The Search For The Perfect Pub: An Extract From A Thirsty Tome

Paul Moody & Robin Turner's new book Looking For The Moon Under Water - The Search For The Perfect Pub will make you want to run down to the nearest Dog & Duck for a swift one. In this extract, Slayer and the RZA soundtrack a trip to the back of beyond

Last night, 20,000 tennis fans pouring out of the 02 Arena just as I was leaving a Fall gig at the same venue nearly stopped me making it for a last pint at the Pembury Tavern, one of the finest boozers in all England. The Pembury is a vast, brightly lit room situated on a street corner in Hackney Downs which has no music or telly, but a great atmosphere fuelled by their phenomenal range of excellent ales and home-made pork scratchings. It’s the sort of pub that always beckons you off the bus home for one last pint, and I am quite sure is entirely responsible for at least half a stone of my person. The Pembury Tavern is one of the starring hostelries in Robin Turner and Paul Moody’s new book, Looking For The Moon Under Water – The Search For The Perfect Pub. Taking George Orwell’s essay about his idea of what makes a great watering hole as a starting off point, Turner and Moody embark on a thirsty exploration of the issues facing British pubs, which are currently closing at an alarming rate. In their stead come shooter-stocked vomit shops and establishments thundering with telly and fruit machines as the big pub companies go for the lowest common denominator. As well as being packed full of facts and figures and testimony from publicans, drinkers, heavy metal morris dancers and musicians including Elbow’s Guy Garvey, Turner and Moody write with a personality and intelligence that gives the book the feel of an informed, passionate chat down the pub. The more fact-based chapters are interspersed with ‘Interludes’ detailing missions to various interesting, far-flung watering holes, and its one of these that we reprint for you below. Mine’s a Black Sheep Rigwelter, ta.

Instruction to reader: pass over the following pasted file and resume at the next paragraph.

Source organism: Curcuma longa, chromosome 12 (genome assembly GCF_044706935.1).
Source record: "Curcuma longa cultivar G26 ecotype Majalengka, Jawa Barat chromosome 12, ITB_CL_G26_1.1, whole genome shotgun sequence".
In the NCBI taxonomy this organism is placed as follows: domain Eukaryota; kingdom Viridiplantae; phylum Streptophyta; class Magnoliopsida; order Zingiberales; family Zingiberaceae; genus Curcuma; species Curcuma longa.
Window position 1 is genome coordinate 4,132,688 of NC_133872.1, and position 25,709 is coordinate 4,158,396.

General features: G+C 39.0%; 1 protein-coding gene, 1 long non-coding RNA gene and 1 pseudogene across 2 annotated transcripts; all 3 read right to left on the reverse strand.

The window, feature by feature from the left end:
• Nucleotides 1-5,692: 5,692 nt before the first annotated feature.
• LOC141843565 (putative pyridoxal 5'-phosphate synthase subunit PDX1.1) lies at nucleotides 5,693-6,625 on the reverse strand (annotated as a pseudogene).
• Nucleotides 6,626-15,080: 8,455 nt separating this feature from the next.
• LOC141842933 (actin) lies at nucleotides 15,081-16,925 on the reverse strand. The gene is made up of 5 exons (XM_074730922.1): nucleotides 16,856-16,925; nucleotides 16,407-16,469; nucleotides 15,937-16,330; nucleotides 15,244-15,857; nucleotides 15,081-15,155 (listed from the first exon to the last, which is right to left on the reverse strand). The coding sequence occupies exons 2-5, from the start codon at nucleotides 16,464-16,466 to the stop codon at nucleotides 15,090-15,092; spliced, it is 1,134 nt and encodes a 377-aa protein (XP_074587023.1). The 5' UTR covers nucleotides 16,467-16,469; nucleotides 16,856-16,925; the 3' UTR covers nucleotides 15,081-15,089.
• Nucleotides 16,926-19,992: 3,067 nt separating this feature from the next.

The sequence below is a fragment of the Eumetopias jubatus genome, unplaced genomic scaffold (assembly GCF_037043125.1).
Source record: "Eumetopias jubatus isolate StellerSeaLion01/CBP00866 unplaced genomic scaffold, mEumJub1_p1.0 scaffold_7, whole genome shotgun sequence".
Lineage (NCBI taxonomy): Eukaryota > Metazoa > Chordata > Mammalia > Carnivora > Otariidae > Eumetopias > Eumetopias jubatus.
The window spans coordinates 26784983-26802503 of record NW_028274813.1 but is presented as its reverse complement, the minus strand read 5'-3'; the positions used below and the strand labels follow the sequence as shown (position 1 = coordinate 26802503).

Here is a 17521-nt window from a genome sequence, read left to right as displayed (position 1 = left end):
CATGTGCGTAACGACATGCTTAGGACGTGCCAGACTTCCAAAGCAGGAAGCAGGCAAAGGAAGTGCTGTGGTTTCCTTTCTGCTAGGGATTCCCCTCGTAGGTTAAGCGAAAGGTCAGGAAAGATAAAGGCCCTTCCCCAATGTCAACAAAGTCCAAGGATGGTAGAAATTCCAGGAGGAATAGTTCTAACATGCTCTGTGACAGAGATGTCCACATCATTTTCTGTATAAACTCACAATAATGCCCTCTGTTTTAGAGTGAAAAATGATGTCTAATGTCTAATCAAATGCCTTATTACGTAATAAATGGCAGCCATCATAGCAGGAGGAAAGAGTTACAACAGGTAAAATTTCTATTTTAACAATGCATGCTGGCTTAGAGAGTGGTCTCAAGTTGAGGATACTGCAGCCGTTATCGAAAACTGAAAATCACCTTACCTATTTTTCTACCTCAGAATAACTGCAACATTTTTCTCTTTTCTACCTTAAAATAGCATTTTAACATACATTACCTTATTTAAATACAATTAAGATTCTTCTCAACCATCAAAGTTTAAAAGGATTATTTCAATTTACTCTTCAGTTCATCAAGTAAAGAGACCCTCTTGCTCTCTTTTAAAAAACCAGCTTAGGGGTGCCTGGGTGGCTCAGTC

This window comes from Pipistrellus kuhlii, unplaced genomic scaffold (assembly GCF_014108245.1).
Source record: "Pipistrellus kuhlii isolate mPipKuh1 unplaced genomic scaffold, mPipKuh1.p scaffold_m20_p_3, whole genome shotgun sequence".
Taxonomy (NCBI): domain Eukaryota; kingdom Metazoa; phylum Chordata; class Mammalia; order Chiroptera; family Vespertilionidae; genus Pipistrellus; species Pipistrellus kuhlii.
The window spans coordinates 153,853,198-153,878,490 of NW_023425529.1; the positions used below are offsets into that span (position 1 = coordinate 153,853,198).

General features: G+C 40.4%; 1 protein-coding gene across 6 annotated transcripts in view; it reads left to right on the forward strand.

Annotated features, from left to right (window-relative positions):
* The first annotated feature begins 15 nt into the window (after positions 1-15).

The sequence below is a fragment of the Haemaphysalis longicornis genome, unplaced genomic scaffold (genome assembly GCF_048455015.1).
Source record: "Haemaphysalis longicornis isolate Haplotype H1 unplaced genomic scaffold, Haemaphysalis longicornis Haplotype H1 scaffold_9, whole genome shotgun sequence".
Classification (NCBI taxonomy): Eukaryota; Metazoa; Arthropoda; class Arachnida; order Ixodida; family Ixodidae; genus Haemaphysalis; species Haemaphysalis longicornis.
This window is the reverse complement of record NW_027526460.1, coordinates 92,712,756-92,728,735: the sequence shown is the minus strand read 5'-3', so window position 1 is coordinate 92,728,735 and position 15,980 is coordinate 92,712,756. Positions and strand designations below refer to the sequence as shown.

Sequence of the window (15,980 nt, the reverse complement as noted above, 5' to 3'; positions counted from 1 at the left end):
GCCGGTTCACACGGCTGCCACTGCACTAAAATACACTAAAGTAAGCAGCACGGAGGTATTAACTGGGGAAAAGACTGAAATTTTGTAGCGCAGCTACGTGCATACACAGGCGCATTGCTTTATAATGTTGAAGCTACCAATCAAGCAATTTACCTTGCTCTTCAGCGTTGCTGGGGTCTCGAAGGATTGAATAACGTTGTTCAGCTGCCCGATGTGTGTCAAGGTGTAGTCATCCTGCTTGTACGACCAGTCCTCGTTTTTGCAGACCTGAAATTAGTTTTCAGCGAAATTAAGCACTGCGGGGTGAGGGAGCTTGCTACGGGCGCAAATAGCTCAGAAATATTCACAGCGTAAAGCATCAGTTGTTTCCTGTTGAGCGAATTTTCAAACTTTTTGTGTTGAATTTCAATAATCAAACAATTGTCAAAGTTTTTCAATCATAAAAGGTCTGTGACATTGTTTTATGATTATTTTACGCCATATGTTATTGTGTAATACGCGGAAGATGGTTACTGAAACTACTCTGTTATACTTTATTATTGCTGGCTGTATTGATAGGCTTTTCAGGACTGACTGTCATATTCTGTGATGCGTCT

Interlude: On The Road Again, by Robin Turner

It is bitingly cold and black as Hell out there on the road to nowhere and the driver is rapidly losing his patience. We’re trying to find the 54th pub on the list we’ve drawn up and it’s very clear that we’re lost. From the back seat of a well-worn Saab – air toxic and sliceable with Marlboro (Red) smoke – I am trying to guide us to a tiny hamlet in the West Midlands. Although I’m certain it exists, the scribbled-down directions I’m trying to read by the dim light of a mobile phone aren’t filling anyone with any confidence. From the front, regular strangled screams emanate. ‘I can’t do this any more!’ There is a very real chance that someone will actually, physically explode before too long if we don’t find our destination, like an outtake from Scanners. We are in search of The Yew Tree – a Victorian theme pub that doesn’t seem to have made it onto any 21st-century map. We have absolutely no fucking idea where we are.

With hindsight, maybe our initial plan was too ambitious. Sat in a central London boozer in December 2007, we decided to search the country for the perfect pub. Armed with some crumpled print-outs from Google Maps and a seemingly never-ending flow of vandal-strength lager, we drew up a list that zigzagged from coast to coast and back again. Four pints in and the idea of covering Middle England in two days made total sense.

We set out from London early having blagged a lift northwards. Styrofoam cups of instant coffee that had seemingly been heated by nuclear fission were clasped in frostbitten hands, unread copies of the Guardian lodged frozen under armpits. It was the kind of January midweek morning where the air seemed to hang opaquely just around eye level – not quite clear, not quite fog. Without much of a plan other than to see what the lay of the land was, we hit the A1 north.

Speeding through county after county, we stop for a pint or two at various key points on the way. The soundtrack is an ear-splitting mix of shit-kicker country, doomy crunking hip hop and the kind of heavy metal that leaves the speakers like a thinly veiled threat – pretty much the usual nerve-rattling Friday night blokes-only/ after-the-pub selection.

There are ludicrously high expectations for the first stop-off point. Ye Olde Trip To Jerusalem in Nottingham claims to be the oldest pub in the country. Signage inside dates it back to 1189 although the bit you drink in is only a few hundred years old. As with those establishments purporting to be the smallest pub in Britain, there are many claimants to the title of oldest pub. And, as with the smallest pubs, more often than not the title just acts as a way of ensnaring tourists and disguising what would otherwise be a pretty boring old boozer. Ye Olde Trip is… okay. Average really. Their own beer is drinkable but nothing I’d cross town for, let alone county boundaries. Maybe the excitement of a road trip – a stags-only working alco-holiday away from London – meant that Ye Olde Trip was only ever going to be a disappointment. Glasses emptied, we are back heading north.